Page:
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Greens to move disallowance motion for Ceduna cashless welfare card trial

Media Release
Rachel Siewert 28 Jan 2016

With the Government’s clear ideological intention to expand the cashless welfare card trials throughout regional Australia, Senator Rachel Siewert has announced plans to move to disallow the Ceduna trial when Parliament resumes next week.    

“There were many concerned that the three trial sites supported by both the Government and Labor would see the rollout of this so called trial across Australia. Unfortunately it looks like those concerns were well founded”, said Australian Greens Senator Rachel Siewert.

“A cashless welfare card is not the way to tackle gambling and drug and alcohol abuse. The proposal to expand the use of the card further emphasises the need to disallow the regulation that allows the trial to take place in Ceduna when Parliament resumes.

“The Government could not even conceal its intent to rollout this measure throughout Australia until after the trials were completed. Just a few months after the trials were passed into legislation, an extended rollout is being spruiked.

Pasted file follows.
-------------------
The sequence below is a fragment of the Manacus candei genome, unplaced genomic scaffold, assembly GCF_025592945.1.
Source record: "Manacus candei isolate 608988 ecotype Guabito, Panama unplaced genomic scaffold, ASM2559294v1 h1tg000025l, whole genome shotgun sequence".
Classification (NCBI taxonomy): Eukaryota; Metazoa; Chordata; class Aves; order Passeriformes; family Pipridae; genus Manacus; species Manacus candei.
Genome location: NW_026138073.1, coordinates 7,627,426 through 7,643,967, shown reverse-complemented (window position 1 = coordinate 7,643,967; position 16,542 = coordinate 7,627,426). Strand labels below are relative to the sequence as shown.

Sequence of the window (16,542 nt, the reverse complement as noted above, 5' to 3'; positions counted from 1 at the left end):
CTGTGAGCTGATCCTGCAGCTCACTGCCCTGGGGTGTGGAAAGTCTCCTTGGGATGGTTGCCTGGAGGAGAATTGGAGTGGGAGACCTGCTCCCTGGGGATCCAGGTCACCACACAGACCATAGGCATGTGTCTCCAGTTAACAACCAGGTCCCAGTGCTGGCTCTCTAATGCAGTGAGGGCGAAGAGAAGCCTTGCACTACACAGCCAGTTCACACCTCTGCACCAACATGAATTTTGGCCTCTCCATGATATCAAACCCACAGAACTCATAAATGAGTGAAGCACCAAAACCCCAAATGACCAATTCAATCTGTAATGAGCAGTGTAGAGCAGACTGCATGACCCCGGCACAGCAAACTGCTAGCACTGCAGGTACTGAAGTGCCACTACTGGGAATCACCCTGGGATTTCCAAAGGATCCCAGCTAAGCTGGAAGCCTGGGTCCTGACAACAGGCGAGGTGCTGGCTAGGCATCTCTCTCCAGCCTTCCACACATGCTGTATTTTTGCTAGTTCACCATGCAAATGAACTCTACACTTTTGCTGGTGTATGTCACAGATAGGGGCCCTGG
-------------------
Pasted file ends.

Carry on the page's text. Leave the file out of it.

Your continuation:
“Let me be clear here, when the trials were passed into legislation with the help of Labor, the measure had gaping holes and unanswered questions - particularly around logistics and the cards capacity to entrench poverty. These gaps still remain.

“It was always income management on steroids. The card worryingly echoes income management measures that occurred (and still unfortunately remain) during the Northern Territory Intervention. Report after report have shown this approach is flawed.

“Again I will ask: what happens when someone goes to a second hand shop, a garage sale, needs money for the bus, there is an EFTPOS minimum or a merchants surcharge? What happens when you lose your card but cannot go into a bank to pull cash out? The level of control over people’s lives if this card goes ahead is astounding and wrong.

“The Australian Greens will remain the lone party in Parliament who oppose the card, standing up for people on income support who are doing the right thing. Not only is this card overbearing and controlling, it suggests that anyone accessing income support in rural Australia is abusing drugs, alcohol, or has a gambling problem.

“I will continue to ask the Government to explain the logistics of the card and how they intend to support those that will hit barriers as a result of the forced rollout of the measure over the three trial sites and beyond”.  

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